# The Unapologetic Mathematician

## Matrices and Bilinear Forms on Inner Product Spaces in Dirac Notation

Now, armed with Dirac notation, we can come back and reconsider matrices and forms. For our background, we’ve got an inner product space. That is, a vector space $V$, equipped with a choice of a particular inner product $\langle\underline{\hphantom{X}},\underline{\hphantom{X}}\rangle$.

Now, any linear transformation $B:V\rightarrow V$ gives us a bilinear form. In our new notation we can write it as $B(v,w)=\langle v\rvert B\lvert w\rangle$. Given a basis $\left\{\lvert i\rangle\right\}_{i=1}^n$ we can write down the matrix $b_{ij}=\langle i\rvert B\lvert j\rangle$. Then if we’re given vectors $\langle v\rvert=v^i\langle i\rvert$ (notice how the Dirac notation can be rather context-dependent) and $\lvert w\rangle=\lvert j\rangle w^j$, we can put them together with $B$ to find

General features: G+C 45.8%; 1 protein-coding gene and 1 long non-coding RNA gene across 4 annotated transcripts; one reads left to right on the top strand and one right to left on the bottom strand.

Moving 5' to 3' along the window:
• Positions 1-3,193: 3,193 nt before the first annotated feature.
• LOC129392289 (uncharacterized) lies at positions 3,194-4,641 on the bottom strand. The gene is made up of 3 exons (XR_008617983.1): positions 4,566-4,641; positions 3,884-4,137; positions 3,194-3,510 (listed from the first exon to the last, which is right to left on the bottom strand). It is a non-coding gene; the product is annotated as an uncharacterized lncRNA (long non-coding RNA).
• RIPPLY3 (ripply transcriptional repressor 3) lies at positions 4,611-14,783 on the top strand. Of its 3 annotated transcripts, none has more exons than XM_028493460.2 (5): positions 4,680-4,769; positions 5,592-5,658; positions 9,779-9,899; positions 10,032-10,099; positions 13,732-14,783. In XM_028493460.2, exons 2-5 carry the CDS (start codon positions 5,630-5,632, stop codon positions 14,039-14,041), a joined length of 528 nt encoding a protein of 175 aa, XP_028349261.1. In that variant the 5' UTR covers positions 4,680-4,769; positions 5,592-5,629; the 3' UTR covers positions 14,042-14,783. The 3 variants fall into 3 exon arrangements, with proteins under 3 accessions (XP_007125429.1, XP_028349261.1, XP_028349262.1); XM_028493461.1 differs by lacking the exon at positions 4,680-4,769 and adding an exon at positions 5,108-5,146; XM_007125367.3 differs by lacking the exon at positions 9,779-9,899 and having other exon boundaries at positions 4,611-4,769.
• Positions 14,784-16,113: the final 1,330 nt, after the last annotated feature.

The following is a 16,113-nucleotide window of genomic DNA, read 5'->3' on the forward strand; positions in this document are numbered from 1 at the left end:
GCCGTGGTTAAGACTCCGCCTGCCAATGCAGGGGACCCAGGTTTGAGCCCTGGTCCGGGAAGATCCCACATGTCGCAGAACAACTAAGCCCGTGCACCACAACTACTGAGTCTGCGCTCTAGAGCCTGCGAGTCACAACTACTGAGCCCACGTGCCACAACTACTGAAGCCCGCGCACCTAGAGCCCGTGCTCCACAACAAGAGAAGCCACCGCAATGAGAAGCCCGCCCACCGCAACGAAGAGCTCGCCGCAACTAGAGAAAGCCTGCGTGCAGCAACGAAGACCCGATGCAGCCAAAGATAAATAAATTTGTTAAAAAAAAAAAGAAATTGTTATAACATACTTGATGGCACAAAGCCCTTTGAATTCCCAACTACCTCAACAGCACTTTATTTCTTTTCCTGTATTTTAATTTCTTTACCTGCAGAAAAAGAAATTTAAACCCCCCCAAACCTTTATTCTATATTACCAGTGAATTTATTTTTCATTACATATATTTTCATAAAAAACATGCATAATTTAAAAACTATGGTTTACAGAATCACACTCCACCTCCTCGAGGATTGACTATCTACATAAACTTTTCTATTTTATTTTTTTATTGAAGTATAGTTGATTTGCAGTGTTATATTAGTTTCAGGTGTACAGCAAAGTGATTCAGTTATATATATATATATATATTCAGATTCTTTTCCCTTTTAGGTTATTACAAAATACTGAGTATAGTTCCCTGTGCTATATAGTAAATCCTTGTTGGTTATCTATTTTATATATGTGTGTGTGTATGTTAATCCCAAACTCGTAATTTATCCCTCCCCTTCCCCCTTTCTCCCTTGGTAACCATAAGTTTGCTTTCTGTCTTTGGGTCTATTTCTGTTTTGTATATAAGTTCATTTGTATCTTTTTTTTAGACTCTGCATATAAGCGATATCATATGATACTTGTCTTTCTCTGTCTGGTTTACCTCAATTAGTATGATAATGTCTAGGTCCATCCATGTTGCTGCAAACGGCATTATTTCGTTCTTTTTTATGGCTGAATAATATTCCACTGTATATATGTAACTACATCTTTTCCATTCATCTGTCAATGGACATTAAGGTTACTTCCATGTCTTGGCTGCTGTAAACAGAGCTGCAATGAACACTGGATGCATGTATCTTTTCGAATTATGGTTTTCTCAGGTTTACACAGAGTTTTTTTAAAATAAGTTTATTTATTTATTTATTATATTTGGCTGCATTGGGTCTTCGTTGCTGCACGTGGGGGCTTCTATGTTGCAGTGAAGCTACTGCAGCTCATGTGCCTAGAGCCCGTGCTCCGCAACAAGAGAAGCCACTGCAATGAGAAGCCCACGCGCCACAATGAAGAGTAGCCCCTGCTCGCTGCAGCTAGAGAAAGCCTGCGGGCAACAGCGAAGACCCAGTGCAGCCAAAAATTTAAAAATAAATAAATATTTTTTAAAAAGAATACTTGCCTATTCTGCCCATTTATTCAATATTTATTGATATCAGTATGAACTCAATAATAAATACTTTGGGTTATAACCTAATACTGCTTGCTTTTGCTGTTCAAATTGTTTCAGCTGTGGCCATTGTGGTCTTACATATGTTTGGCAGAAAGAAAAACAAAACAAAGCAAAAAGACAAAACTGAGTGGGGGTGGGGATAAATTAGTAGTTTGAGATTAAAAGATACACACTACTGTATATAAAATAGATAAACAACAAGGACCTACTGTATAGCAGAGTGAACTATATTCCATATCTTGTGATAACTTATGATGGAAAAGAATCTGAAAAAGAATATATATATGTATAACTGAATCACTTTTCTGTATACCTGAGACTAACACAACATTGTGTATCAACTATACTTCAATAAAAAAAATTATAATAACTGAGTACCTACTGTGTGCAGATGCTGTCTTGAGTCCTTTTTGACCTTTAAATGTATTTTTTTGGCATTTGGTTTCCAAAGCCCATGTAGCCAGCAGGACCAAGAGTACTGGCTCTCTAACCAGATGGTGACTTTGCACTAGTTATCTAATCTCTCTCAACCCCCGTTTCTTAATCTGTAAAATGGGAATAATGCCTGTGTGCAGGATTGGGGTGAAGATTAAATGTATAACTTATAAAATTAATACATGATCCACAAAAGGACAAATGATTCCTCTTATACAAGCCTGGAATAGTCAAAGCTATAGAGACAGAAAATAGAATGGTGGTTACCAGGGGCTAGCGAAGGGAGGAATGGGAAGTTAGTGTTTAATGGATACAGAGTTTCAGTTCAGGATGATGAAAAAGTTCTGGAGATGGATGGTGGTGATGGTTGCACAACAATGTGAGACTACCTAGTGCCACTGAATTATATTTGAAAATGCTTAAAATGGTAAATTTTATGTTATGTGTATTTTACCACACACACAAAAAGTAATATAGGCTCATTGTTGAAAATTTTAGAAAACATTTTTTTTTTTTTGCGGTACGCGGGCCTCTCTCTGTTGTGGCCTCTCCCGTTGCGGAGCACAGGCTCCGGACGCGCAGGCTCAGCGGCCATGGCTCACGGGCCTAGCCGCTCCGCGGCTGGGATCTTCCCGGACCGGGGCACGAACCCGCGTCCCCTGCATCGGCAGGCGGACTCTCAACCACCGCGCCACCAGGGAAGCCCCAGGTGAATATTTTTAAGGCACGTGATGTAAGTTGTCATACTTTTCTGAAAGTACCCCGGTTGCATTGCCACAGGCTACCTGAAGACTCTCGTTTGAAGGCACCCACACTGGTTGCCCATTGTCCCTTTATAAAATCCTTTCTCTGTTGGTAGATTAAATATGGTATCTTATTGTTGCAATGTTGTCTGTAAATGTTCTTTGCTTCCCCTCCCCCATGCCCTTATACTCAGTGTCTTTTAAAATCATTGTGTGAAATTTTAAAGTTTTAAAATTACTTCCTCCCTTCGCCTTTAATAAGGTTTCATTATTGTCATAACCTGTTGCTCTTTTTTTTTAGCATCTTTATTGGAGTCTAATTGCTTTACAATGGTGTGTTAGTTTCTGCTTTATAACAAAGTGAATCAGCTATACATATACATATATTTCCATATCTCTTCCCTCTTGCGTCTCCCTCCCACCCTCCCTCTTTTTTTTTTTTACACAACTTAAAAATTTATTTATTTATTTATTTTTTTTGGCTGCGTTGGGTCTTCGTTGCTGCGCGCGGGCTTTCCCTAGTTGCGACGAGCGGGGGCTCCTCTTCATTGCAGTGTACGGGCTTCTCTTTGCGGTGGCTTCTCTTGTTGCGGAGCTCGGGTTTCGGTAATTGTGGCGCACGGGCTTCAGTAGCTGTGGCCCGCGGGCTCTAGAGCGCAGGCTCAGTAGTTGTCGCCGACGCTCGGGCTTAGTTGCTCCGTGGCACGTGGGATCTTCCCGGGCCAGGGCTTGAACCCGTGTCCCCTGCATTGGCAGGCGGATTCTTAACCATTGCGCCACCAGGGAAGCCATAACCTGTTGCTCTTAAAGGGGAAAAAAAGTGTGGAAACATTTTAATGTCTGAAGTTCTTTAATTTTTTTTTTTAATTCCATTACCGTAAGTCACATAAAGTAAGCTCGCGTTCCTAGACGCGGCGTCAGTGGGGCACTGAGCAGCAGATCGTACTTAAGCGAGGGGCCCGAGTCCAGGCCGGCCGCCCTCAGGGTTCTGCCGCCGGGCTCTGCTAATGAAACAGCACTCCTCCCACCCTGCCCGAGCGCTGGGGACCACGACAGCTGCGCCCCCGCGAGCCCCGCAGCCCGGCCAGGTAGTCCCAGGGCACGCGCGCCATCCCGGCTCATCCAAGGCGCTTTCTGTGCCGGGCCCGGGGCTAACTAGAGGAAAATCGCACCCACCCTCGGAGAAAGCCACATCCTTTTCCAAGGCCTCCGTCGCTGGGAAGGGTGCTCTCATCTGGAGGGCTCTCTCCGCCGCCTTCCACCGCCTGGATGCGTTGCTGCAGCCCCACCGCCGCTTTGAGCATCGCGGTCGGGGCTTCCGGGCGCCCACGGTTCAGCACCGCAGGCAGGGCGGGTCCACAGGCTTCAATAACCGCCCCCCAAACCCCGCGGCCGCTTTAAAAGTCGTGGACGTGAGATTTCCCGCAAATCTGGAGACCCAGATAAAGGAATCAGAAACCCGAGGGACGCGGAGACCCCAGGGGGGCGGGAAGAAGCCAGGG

\displaystyle\begin{aligned}\langle v\rvert B\lvert w\rangle&=v^i\langle i\rvert B\lvert j\rangle w^j\\&=v^ib_{ij}w^j\end{aligned}

So this is indeed the same old matrix of the form.

We can read a lot of information about the form off of its matrix. As we proceed we’ll illustrate these various properties of bilinear forms, using the Dirac notation to (hopefully) make the ideas clearer.

July 8, 2009 - Posted by | Algebra, Linear Algebra

1. Should the line 3 say, “Now, any linear transformation B:V–>V”?

2. Yes, fixed

Comment by John Armstrong | July 10, 2009 | Reply

3. […] Antisymmetric, and Hermitian Forms The simplest structure we can look for in our bilinear forms is that they be symmetric, antisymmetric, or (if we’re working over the complex numbers) […]

Pingback by Symmetric, Antisymmetric, and Hermitian Forms « The Unapologetic Mathematician | July 10, 2009 | Reply

4. […] work with, we need to pick out a bilinear form (or sesquilinear, over . So this means we need a transformation to stick between bras and […]

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